In the episode’s concept, Frank (Joe Cole) and Amy (Georgina Campbell) are both new members of a dating program that pairs them up for dinner. So far, so conventional—but there are signs that something is different. Two bouncers lurk menacingly on the periphery, providing some sense that the dates in this world aren’t optional. And Frank and Amy both have handheld devices that show them how long their relationship is going to last, which in this case is 12 hours. Self-driving buggies transport them to a cabin, where they’re given the option to sleep together, or not. Things must have been “mental” before “the system,” they agree. Too many choices, total option paralysis. Too many variables. Too many unpleasantries if things go wrong.
It feels at first like this is going to be a satire about snowflake millennials who don’t have the emotional maturity to actually date like adults. But there are other questions hovering around: Why do Frank, Amy, and all these other attractive young adults live inside some kind of sealed dome, Truman Show–style? Why, given that Frank and Amy have so much obvious chemistry, isn’t the system pairing them up for longer? What happens if they opt out?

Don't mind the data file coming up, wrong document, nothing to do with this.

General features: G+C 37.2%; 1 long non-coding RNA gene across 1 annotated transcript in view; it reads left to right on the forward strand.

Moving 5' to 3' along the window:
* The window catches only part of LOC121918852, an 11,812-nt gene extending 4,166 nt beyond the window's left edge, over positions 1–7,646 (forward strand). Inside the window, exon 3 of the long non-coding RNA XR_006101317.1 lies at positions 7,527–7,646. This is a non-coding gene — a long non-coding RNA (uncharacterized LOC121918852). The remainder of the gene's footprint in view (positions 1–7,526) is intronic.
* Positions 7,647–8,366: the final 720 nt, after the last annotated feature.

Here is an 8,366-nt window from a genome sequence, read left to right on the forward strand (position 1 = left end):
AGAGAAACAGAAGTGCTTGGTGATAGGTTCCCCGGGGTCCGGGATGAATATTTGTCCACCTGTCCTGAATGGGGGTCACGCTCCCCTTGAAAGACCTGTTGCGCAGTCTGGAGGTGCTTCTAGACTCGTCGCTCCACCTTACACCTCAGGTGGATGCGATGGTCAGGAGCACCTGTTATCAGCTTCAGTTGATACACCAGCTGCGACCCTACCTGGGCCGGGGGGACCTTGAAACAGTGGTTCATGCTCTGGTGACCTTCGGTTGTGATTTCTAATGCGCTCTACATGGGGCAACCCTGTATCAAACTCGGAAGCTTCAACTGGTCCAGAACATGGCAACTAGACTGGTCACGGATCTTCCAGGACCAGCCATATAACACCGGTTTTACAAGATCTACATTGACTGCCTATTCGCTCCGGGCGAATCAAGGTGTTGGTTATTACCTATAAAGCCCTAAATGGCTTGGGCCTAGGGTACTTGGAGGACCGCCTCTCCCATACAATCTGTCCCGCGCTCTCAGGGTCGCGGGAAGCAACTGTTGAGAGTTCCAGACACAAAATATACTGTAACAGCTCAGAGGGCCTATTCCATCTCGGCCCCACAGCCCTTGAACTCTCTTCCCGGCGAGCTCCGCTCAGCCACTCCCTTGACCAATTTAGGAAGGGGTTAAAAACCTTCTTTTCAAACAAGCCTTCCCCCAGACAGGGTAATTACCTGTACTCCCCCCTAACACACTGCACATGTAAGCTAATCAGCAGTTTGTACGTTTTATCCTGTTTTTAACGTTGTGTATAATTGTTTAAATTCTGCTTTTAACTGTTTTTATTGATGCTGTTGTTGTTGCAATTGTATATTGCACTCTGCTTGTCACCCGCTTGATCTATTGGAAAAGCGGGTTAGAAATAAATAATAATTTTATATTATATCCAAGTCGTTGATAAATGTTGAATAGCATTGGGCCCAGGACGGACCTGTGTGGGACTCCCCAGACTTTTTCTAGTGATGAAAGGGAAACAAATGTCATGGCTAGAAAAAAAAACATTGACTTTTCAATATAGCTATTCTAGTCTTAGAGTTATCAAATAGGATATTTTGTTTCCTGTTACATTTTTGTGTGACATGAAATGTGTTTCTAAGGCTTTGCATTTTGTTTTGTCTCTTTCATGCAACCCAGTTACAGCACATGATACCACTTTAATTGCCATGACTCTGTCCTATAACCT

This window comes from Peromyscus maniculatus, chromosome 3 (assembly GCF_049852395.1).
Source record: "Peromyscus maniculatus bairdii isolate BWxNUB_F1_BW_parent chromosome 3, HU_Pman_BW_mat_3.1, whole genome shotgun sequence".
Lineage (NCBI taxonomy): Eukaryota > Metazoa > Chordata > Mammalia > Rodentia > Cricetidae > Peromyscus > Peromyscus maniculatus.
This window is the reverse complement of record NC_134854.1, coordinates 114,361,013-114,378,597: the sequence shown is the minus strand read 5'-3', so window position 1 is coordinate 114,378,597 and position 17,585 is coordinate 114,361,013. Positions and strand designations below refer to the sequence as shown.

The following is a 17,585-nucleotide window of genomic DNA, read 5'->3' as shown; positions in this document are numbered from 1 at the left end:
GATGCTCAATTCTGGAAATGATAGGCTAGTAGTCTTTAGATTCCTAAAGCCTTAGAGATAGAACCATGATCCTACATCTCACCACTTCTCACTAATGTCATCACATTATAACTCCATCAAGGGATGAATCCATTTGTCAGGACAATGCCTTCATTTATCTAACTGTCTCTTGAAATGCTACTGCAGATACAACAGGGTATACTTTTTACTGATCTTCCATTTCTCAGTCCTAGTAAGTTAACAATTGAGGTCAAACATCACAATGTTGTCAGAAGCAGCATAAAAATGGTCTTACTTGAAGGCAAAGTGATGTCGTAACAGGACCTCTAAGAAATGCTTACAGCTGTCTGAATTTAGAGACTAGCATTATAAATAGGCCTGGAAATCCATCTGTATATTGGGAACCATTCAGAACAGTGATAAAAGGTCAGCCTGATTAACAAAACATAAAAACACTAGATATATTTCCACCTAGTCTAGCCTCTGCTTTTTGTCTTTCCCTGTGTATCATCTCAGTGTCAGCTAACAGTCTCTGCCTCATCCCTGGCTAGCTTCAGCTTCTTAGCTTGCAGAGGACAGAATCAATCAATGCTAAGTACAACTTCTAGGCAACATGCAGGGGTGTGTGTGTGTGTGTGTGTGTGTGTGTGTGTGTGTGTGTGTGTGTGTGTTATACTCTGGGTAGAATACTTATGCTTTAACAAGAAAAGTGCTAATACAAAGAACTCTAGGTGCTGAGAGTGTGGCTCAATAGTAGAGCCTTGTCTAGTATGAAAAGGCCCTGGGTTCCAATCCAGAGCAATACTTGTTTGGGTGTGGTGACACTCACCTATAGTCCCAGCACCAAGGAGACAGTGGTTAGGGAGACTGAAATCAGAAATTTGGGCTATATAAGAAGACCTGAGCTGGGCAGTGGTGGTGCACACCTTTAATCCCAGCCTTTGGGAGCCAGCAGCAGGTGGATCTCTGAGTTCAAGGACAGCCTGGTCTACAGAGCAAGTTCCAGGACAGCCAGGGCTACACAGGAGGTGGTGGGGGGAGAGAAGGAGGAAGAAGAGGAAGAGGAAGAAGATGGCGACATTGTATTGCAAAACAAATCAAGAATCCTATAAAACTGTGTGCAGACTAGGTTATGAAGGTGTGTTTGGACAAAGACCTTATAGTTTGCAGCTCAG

“Hang the DJ,” directed by the TV veteran Tim Van Patten, has the artificial-world sheen of “Nosedive,” with its brightly colored cabins, soulless restaurants, and ubiquitous talking devices. It also has moments that feel like a critique of Tinder and its counterparts, like the scene in which Amy proceeds through a sped-up montage of different relationships and sexual encounters as if outside her own body, detached and dehumanized. But the crux of the episode is a broader thought experiment: Frank and Amy are actually simulations, one pair of a thousand digital versions of the real Frank and Amy, who in actual fact have never met each other. Their avatars are a way for a dating app to test their compatibility, and whether or not they elect to try and escape from the dome together decides whether they’re a match. In this case, 99.8 percent of the time, they are.
Black Mirror: 'Hang the DJ' Explores Dystopian Dating | The Atlantic
Hang the DJ (Black Mirror) Episode Detailed Description Wikipedia
This show reads like straight predictive programming. Young people will soak this up and agree to a future of dating that this show is programming them to accept. It definitely has the dystopian feel of 1984 and Brave New World. Good luck to young people of the future because this is going to be reality.